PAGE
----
Measurements of frontal plane joint laxity has been described previously.12 Briefly, frontal plane laxity was measured from stress radiographs obtained with subjects lying supine with the knee supported and flexed 20°. A TELOS stress device (Austin & Associates, Fallston, MD) was used to reliably apply a 15daN (33lbs) force to generate varus and valgus forces.16 Joint space was measured during both varus and valgus stresses. Medial joint laxity was calculated as the medial joint space during a valgus stress minus the medial joint space during a varus stress. Lateral laxity is the lateral joint space during a varus stress minus the lateral joint space during a valgus stress.17 Intraclass correlation coefficients (ICC) (3, 1) of repeated measurements on eight healthy subjects revealed reliability of 0.95 for lateral and 0.97 for medial laxity measurements.
All subjects underwent gait analysis with surface electromyography. The motions of the lower extremity segments were tracked with a six camera VICON 512 motion analysis system (Oxford Metrics, UK) collecting at 120Hz while subjects walked across a 6-component force plate (Bertec Corp, Worthington, OH). Limb segments were identified by 25mm, retro reflective markers placed over the greater trochanters, lateral femoral condyles, lateral malleolus, and the heads of the fifth metatarsals to identify appropriate joint centers. Rigid thermoplastic shells, each with four markers firmly affixed, were attached to the thigh and shank. The foot’s coordinate system was tracked by the marker placed over the fifth metatarsal head and two markers placed on the posterior heel counter of the shoe. Walking velocity is believed to influence pattern variability and therefore, walking trials were repeated until 10 trials were collected in which the self-selected velocity did not vary by more than five percent from the practice trials and only the test foot struck the force plate without targeting.
Electromyography (EMG) was recorded at 1920Hz using a 16-channel system (Motion Lab Systems, Baton Rouge, LA) interfaced with the VICON for simultaneous recording. Active surface electrodes were taped over the mid-muscle belly of the vastus lateralis, vastus medialis, medial and lateral hamstrings, and the medial and lateral heads of the gastrocnemius. Muscle testing was used for verification of electrode placement and for collection of a maximum signal for normalization.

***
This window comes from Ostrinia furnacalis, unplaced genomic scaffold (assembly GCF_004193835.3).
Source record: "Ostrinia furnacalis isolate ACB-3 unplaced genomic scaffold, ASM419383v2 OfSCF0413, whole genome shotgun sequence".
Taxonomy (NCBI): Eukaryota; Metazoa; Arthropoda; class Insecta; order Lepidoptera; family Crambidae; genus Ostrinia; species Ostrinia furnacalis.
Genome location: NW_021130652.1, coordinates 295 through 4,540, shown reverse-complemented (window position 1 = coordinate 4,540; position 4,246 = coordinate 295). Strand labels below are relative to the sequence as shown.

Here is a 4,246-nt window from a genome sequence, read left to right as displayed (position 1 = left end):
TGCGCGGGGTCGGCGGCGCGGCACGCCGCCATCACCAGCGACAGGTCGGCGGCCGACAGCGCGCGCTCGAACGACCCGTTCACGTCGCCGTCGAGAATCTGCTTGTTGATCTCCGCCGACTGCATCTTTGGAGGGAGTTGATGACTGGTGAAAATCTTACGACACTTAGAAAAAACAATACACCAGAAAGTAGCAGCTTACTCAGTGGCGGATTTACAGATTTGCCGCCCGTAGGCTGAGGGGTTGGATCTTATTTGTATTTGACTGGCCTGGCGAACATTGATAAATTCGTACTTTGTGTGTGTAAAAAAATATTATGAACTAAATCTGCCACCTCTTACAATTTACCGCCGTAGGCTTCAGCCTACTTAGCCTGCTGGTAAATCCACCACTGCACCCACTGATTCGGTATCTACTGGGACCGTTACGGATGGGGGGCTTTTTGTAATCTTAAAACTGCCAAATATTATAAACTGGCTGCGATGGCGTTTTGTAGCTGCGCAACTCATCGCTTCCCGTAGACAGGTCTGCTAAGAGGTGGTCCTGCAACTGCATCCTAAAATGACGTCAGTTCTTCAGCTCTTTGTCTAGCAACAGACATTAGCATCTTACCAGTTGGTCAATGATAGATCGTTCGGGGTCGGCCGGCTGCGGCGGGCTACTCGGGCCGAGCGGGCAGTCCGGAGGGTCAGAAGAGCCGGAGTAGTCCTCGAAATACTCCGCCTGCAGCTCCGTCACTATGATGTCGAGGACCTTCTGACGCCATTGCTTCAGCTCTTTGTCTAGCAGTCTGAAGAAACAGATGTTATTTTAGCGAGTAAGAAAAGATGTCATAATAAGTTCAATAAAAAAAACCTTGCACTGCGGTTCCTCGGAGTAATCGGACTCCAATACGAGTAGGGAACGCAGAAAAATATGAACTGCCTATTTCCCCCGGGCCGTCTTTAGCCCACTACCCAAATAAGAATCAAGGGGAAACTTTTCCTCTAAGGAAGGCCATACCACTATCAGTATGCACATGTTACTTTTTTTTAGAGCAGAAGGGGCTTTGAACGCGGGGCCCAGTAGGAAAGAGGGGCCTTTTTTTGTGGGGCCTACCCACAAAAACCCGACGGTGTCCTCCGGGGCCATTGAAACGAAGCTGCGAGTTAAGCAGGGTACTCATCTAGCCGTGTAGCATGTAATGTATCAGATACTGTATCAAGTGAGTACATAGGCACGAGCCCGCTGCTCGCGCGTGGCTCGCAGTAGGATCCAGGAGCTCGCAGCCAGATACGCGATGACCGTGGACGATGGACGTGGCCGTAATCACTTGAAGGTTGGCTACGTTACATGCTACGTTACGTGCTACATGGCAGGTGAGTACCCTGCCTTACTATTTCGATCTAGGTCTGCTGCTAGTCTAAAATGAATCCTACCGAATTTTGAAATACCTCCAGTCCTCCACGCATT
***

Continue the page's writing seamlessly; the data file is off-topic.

Marker trajectories were filtered with a six Hz low-pass Butterworth filter. A rigid body analysis (Move3D, NIH Biomechanics Laboratory, Bethesda, MD) was used to calculate knee joint angles in the sagittal and frontal plane using the joint coordinate system18, and were then time normalized to the stance phase. Internal joint moments were calculated using inverse dynamics and normalized to body mass and height. EMG data were bandpass filtered from 20-1000Hz in the hardware prior to sampling. Custom written software filtered the signals using a 350Hz low-pass Butterworth filter. The raw data were converted to a linear envelope through full wave rectification, followed by a phase corrected eight-order Butterworth filter with a low pass cutoff frequency of 20Hz. The linear envelope was normalized to the MVIC trials and was used for calculation of the co-contraction index. Co-contraction is defined as the simultaneous activation of antagonistic muscles and is calculated according to the following equation:19
This equation was calculated for the vastus lateralis-lateral hamstrings (VLLH), the vastus medialis-medial hamstrings (VMMH), vastus lateralis-lateral gastrocnemius (VLLG), and the vastus medialis-medial gastrocnemius (VMMG) for the time between 100msec prior to initial contact to the time of peak knee adduction moment. This interval was normalized to 100 data points to account for any potential differences in walking velocity.